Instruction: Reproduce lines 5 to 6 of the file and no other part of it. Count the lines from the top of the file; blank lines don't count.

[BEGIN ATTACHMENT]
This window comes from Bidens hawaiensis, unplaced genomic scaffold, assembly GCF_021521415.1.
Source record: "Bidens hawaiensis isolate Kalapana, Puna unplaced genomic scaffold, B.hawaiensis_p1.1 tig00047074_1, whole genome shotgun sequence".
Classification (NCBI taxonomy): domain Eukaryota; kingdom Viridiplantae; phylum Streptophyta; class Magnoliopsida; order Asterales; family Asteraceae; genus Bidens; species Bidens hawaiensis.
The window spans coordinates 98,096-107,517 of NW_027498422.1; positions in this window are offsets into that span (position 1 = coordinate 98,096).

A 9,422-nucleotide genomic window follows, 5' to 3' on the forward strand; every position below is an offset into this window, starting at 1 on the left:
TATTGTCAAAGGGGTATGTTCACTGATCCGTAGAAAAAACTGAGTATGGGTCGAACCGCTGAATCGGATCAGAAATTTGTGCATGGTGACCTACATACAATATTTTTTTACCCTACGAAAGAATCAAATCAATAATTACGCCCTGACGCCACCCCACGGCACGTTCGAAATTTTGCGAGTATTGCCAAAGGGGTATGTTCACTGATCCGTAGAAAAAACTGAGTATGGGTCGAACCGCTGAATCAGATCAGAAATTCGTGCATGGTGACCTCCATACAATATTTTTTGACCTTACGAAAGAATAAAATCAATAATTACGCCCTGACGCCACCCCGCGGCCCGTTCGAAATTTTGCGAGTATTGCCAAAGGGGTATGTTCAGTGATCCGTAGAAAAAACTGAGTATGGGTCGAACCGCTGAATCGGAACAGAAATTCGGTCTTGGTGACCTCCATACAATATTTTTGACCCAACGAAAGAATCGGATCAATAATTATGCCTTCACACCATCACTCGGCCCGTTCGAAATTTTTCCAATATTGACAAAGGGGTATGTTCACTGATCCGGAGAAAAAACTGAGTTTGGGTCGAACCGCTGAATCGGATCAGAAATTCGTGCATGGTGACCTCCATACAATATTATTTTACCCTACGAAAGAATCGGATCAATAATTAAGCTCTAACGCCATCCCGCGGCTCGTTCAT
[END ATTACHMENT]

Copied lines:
A 9,422-nucleotide genomic window follows, 5' to 3' on the forward strand; every position below is an offset into this window, starting at 1 on the left:
TATTGTCAAAGGGGTATGTTCACTGATCCGTAGAAAAAACTGAGTATGGGTCGAACCGCTGAATCGGATCAGAAATTTGTGCATGGTGACCTACATACAATATTTTTTTACCCTACGAAAGAATCAAATCAATAATTACGCCCTGACGCCACCCCACGGCACGTTCGAAATTTTGCGAGTATTGCCAAAGGGGTATGTTCACTGATCCGTAGAAAAAACTGAGTATGGGTCGAACCGCTGAATCAGATCAGAAATTCGTGCATGGTGACCTCCATACAATATTTTTTGACCTTACGAAAGAATAAAATCAATAATTACGCCCTGACGCCACCCCGCGGCCCGTTCGAAATTTTGCGAGTATTGCCAAAGGGGTATGTTCAGTGATCCGTAGAAAAAACTGAGTATGGGTCGAACCGCTGAATCGGAACAGAAATTCGGTCTTGGTGACCTCCATACAATATTTTTGACCCAACGAAAGAATCGGATCAATAATTATGCCTTCACACCATCACTCGGCCCGTTCGAAATTTTTCCAATATTGACAAAGGGGTATGTTCACTGATCCGGAGAAAAAACTGAGTTTGGGTCGAACCGCTGAATCGGATCAGAAATTCGTGCATGGTGACCTCCATACAATATTATTTTACCCTACGAAAGAATCGGATCAATAATTAAGCTCTAACGCCATCCCGCGGCTCGTTCAT